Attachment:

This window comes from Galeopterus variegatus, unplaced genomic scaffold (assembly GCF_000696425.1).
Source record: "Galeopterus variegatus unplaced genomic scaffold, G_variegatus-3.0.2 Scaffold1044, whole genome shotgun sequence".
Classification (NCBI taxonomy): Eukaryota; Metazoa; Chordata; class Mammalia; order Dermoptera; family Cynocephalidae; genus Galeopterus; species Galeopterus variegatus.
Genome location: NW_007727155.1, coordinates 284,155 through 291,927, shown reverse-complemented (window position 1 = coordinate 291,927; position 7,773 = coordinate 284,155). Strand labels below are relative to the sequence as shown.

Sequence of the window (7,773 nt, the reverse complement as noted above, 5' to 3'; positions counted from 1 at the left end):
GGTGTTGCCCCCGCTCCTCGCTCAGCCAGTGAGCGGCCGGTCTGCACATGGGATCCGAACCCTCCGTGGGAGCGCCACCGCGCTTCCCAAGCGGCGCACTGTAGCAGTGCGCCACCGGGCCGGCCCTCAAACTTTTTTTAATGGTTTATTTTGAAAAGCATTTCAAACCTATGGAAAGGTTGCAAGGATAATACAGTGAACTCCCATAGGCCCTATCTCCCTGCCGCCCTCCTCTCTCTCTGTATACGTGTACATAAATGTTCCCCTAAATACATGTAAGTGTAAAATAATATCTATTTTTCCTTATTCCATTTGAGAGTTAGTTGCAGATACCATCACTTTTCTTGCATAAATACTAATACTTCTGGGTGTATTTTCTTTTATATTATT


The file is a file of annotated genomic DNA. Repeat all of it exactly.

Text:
This window comes from Galeopterus variegatus, unplaced genomic scaffold (assembly GCF_000696425.1).
Source record: "Galeopterus variegatus unplaced genomic scaffold, G_variegatus-3.0.2 Scaffold1044, whole genome shotgun sequence".
Classification (NCBI taxonomy): Eukaryota; Metazoa; Chordata; class Mammalia; order Dermoptera; family Cynocephalidae; genus Galeopterus; species Galeopterus variegatus.
Genome location: NW_007727155.1, coordinates 284,155 through 291,927, shown reverse-complemented (window position 1 = coordinate 291,927; position 7,773 = coordinate 284,155). Strand labels below are relative to the sequence as shown.

Sequence of the window (7,773 nt, the reverse complement as noted above, 5' to 3'; positions counted from 1 at the left end):
GGTGTTGCCCCCGCTCCTCGCTCAGCCAGTGAGCGGCCGGTCTGCACATGGGATCCGAACCCTCCGTGGGAGCGCCACCGCGCTTCCCAAGCGGCGCACTGTAGCAGTGCGCCACCGGGCCGGCCCTCAAACTTTTTTTAATGGTTTATTTTGAAAAGCATTTCAAACCTATGGAAAGGTTGCAAGGATAATACAGTGAACTCCCATAGGCCCTATCTCCCTGCCGCCCTCCTCTCTCTCTGTATACGTGTACATAAATGTTCCCCTAAATACATGTAAGTGTAAAATAATATCTATTTTTCCTTATTCCATTTGAGAGTTAGTTGCAGATACCATCACTTTTCTTGCATAAATACTAATACTTCTGGGTGTATTTTCTTTTATATTATT